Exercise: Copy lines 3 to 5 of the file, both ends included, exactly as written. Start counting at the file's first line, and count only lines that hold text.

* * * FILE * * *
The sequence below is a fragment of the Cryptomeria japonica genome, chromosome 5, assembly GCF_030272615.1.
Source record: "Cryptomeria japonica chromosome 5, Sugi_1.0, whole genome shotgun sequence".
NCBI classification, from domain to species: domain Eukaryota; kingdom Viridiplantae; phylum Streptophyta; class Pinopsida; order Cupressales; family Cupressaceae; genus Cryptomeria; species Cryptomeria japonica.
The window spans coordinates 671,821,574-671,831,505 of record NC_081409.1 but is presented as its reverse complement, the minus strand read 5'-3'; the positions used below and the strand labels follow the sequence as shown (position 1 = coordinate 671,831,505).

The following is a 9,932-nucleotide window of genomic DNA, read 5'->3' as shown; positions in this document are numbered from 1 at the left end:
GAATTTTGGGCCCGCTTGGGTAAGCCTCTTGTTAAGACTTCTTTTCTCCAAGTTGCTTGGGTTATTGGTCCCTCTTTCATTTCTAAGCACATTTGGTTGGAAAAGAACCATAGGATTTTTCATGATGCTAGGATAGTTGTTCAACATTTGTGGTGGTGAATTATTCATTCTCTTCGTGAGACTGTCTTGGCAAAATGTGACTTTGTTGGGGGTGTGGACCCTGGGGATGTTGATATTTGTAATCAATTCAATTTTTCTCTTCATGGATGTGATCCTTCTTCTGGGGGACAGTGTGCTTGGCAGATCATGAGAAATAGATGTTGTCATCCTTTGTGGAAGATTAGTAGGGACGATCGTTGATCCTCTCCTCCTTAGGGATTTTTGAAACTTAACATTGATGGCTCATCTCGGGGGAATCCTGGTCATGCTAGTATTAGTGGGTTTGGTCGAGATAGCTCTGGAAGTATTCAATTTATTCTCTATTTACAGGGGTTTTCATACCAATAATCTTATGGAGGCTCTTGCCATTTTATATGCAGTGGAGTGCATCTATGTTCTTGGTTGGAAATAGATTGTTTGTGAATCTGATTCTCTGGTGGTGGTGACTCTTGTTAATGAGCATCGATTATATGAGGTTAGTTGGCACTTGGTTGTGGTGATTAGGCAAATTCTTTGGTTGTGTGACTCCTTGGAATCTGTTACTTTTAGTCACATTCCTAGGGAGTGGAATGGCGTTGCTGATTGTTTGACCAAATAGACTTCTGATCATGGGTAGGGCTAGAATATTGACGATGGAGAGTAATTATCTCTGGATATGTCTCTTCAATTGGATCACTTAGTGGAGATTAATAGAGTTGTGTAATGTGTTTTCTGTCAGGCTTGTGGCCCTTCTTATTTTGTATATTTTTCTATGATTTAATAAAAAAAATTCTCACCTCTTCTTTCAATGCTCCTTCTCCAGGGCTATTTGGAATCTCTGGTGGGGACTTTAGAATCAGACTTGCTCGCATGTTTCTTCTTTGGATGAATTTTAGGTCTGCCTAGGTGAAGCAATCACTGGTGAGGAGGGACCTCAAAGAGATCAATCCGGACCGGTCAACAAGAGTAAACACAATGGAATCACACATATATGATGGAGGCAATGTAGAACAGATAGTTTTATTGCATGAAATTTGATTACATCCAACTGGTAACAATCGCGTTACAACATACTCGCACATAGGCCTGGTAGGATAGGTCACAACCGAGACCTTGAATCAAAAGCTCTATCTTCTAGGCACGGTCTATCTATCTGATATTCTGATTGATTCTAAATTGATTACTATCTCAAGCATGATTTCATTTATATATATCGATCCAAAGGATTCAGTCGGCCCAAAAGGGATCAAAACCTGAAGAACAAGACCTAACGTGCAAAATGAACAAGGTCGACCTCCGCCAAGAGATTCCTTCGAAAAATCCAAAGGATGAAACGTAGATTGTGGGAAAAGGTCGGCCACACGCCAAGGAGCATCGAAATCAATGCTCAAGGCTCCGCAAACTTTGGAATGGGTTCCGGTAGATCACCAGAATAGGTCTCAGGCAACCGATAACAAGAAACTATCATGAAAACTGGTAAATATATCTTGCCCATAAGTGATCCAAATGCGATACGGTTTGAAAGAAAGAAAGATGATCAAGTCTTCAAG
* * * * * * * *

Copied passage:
NCBI classification, from domain to species: domain Eukaryota; kingdom Viridiplantae; phylum Streptophyta; class Pinopsida; order Cupressales; family Cupressaceae; genus Cryptomeria; species Cryptomeria japonica.
The window spans coordinates 671,821,574-671,831,505 of record NC_081409.1 but is presented as its reverse complement, the minus strand read 5'-3'; the positions used below and the strand labels follow the sequence as shown (position 1 = coordinate 671,831,505).

The following is a 9,932-nucleotide window of genomic DNA, read 5'->3' as shown; positions in this document are numbered from 1 at the left end: